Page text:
Recently I’ve come to a crossroads as to whether I should participate in my high school’s soccer team next year (I tore my ACL this fall and didn’t play halfway through the fall season and couldn’t play during spring). I have been agonizing over this decision for months, and have been seesawing back and forth between joining the team or quitting and just playing by myself or with friends.

One of the worst things about playing on the soccer team is the stress it causes- and it sure caused me a heck of a lot of stress this season on Junior Varsity, so why should next year, when I’ll be expected to play on Varsity, give me any less stress? I really am a sucky soccer player in comparison to the girls in my school, and am definitely the worst player in my grade, probably one of the worst in the whole program; for most of the games on JV, I didn’t even start, and I was a junior. I’ve always tried my hardest, but what happens when trying my hardest just isn’t enough? I used to come home from soccer practice and just cry because my self-esteem was so low and I felt like I was a worthless soccer player. It hurt a lot, and it still hurts, because reading this makes me want to cry.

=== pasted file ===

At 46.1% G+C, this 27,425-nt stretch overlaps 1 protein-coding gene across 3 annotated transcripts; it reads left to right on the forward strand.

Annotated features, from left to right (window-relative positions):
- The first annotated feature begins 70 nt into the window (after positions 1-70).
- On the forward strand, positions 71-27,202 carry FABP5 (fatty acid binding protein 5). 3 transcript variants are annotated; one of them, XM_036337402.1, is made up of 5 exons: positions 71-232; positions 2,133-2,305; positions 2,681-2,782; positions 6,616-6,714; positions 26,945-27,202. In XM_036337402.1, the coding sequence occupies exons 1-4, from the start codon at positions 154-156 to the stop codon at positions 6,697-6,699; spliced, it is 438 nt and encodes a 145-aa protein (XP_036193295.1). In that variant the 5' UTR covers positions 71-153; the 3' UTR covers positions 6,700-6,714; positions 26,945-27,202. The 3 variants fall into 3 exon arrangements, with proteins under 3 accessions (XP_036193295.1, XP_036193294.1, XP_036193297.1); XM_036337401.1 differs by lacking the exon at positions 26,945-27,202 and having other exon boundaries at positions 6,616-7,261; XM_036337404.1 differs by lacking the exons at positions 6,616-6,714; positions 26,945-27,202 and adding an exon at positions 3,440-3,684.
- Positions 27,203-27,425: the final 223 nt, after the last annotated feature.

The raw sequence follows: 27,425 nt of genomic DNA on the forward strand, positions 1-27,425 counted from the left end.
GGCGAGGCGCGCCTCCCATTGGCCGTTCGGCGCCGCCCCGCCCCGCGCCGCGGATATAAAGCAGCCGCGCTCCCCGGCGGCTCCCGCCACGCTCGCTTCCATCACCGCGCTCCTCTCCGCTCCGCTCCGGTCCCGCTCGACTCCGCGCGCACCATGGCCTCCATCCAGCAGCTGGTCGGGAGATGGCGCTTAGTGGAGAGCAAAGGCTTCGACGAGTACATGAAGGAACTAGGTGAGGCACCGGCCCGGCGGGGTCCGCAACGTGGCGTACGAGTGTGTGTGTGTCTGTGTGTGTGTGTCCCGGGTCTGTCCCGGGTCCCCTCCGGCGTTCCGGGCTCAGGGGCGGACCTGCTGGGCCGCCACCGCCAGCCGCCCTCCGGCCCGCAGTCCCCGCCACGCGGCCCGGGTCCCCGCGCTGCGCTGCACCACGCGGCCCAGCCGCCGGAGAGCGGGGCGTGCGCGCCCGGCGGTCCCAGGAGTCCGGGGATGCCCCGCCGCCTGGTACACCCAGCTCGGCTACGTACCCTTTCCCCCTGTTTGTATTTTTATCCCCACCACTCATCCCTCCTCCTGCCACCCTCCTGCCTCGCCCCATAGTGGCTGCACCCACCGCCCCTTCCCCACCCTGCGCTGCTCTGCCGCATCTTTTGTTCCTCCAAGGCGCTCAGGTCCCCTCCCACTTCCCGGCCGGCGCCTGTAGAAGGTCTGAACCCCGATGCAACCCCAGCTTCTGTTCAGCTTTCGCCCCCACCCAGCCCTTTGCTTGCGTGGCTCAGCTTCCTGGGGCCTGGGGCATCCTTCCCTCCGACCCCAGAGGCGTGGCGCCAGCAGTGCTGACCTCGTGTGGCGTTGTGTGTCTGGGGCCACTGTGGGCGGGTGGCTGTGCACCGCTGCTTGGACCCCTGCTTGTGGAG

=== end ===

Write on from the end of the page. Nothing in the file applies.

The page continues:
It would have been easier if I had more friends on the team, but I don’t. I mean, I like most of the girls, but some of them intimidate me because they are so good, a little cocky and not afraid to call you out in the meanest way. I feel like they’re all going to hate me because I’m so bad. If I were bad but a jokester and loveable, it might be different, but I”m awkward and shy. The girls on the soccer team didn’t try to include me, and I remember one game they just wouldn’t pass to me as much as I called for the ball. I mean, sure, they talked to me, but I didn’t feel like I truly belonged, and I hated feeling so alone all the time. That would be six days a week, about 3 hours a day, of feeling lonely. I hate that feeling.